Praise the Lord for this clear and practical truth. The Lord Jesus Christ is worthy to be praised in all the earth. People are dying without Him and many churches are fighting over things that just do not matter while we are here fighting sin, false religion and cultures that are godless. I pray that we would work together to see Christ magnified in all the earth. Thanks again for this helpful article.

  2. Mark Lawrence says:

    I saw this article on the sidebar while reading another one of your posts. I would like to say that although mission boards are not unbiblical, they are more often than not inefficient. I am tired of new missionaries trying to get to the field and can’t be entertained for support by churches that support home office workers in top heavy mission boards.

    Although ministry is not a business, we should at least be as good of a steward with ministry finances for God as a corporation would be for its stockholders. When the economy gets tough, business managers make tough decisions for a company by cutting unneeded positions. I think it would be fair to say that some mission boards don’t evaluate their own staffing with the same scrutiny.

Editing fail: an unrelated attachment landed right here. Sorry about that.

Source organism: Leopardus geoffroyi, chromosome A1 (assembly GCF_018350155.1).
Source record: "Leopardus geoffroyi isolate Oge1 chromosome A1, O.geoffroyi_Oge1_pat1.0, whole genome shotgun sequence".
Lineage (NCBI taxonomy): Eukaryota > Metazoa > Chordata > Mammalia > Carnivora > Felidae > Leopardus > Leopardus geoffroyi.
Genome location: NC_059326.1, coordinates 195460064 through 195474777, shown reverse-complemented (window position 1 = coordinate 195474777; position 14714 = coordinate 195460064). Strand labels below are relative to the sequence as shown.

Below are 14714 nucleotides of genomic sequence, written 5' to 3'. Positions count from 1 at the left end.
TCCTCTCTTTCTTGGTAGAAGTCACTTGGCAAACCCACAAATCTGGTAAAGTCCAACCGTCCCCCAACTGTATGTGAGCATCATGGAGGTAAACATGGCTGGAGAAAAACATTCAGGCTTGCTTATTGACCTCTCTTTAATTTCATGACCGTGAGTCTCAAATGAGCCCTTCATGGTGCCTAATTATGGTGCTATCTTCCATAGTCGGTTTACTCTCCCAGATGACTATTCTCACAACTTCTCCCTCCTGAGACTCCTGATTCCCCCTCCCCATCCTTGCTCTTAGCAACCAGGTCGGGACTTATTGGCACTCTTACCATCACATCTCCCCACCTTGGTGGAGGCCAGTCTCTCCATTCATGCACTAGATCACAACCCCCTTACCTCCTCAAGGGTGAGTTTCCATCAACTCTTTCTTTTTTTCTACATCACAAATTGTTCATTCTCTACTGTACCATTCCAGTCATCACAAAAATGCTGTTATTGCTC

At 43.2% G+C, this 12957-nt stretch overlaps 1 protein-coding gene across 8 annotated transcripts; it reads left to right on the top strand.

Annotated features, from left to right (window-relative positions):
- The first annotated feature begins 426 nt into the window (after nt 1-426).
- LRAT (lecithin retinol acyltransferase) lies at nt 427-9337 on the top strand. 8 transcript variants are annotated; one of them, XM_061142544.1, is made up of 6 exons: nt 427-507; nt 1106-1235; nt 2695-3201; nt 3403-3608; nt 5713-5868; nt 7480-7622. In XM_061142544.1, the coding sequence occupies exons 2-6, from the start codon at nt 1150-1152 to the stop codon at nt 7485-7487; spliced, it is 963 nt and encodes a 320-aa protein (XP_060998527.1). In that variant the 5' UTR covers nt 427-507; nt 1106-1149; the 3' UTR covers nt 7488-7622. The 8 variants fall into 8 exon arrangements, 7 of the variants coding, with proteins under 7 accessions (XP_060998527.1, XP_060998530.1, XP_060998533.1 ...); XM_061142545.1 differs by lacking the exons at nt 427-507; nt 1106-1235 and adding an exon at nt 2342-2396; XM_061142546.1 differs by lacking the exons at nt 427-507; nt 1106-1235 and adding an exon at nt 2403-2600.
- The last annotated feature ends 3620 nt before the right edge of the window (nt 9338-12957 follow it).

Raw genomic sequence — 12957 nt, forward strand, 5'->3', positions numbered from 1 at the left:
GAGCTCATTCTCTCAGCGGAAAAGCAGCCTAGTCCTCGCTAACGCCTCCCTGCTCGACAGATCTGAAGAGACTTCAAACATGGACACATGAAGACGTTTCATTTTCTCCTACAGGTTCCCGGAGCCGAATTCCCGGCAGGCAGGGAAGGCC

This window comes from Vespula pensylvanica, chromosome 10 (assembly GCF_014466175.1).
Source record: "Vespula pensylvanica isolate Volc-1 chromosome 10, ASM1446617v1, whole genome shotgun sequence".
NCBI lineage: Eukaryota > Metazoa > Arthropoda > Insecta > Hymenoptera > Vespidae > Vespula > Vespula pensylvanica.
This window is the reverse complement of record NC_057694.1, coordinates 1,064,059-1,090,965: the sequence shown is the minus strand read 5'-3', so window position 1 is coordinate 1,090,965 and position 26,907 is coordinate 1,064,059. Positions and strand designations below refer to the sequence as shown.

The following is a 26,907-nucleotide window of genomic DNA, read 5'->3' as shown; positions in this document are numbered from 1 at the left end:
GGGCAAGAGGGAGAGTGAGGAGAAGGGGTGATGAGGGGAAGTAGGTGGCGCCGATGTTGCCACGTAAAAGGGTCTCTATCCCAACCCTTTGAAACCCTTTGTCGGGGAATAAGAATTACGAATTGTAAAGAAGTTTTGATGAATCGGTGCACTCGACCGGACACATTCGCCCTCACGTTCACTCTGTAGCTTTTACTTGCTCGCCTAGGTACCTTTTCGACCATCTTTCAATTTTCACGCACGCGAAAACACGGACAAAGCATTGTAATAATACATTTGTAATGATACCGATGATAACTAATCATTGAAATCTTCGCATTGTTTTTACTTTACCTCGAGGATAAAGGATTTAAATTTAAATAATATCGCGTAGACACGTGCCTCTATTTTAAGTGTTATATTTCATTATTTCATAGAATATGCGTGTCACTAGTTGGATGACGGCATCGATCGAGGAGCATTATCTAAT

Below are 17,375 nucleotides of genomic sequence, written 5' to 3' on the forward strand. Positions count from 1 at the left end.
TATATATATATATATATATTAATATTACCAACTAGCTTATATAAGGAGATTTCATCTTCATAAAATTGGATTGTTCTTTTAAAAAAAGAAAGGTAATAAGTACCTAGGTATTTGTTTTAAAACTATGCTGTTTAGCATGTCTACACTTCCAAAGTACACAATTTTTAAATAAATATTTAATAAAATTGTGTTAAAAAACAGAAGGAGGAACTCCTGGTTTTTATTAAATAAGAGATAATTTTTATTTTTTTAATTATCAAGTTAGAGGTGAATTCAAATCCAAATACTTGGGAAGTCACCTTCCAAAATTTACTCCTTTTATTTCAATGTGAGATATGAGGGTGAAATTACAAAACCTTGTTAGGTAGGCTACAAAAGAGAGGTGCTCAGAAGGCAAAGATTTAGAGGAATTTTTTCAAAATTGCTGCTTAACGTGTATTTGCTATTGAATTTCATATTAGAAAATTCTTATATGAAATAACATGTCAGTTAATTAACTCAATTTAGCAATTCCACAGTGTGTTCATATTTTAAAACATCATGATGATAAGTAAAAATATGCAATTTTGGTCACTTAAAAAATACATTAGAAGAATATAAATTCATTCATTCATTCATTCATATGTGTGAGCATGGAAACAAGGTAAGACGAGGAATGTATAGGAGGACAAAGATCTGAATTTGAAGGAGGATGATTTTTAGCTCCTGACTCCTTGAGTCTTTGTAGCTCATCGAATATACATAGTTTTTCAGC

How do they pay for these positions? Generally, 1 of 3 ways:

    1. They tax a missionary more than he ought to be taxed. (How much additional support does a missionary need to raise if he is going to tithe to his church, give his faith promise, and then pay the mission board fees.)
    2. They take “voluntary” offerings. They pretend they do not charge the missionary anything, but yet there is an unspoken rule that a missionary is going to give to them anyways.
    3. They cannibalize mission dollars by being counted as “missionaries” and raising their own support, which in turn limits support available for actual missionaries.

    I’m sorry that some dear brother didn’t plan wisely for his retirement. I’m sorry that his home church and family isn’t fulfilling their responsibility to take care of him. I’m sorry many of them don’t want to go back and get a job like every other church member. But does this mean we need to create some position for them at the home office and make the process even more costly and inefficient for active missionaries? Does this mean that we need to give them love offerings and honorariums that should be going towards missionary support?

    Although mission agencies can be helpful, without a doubt, some of them have too much staff and are taking too much money from missionaries and churches to fund the monster they have created.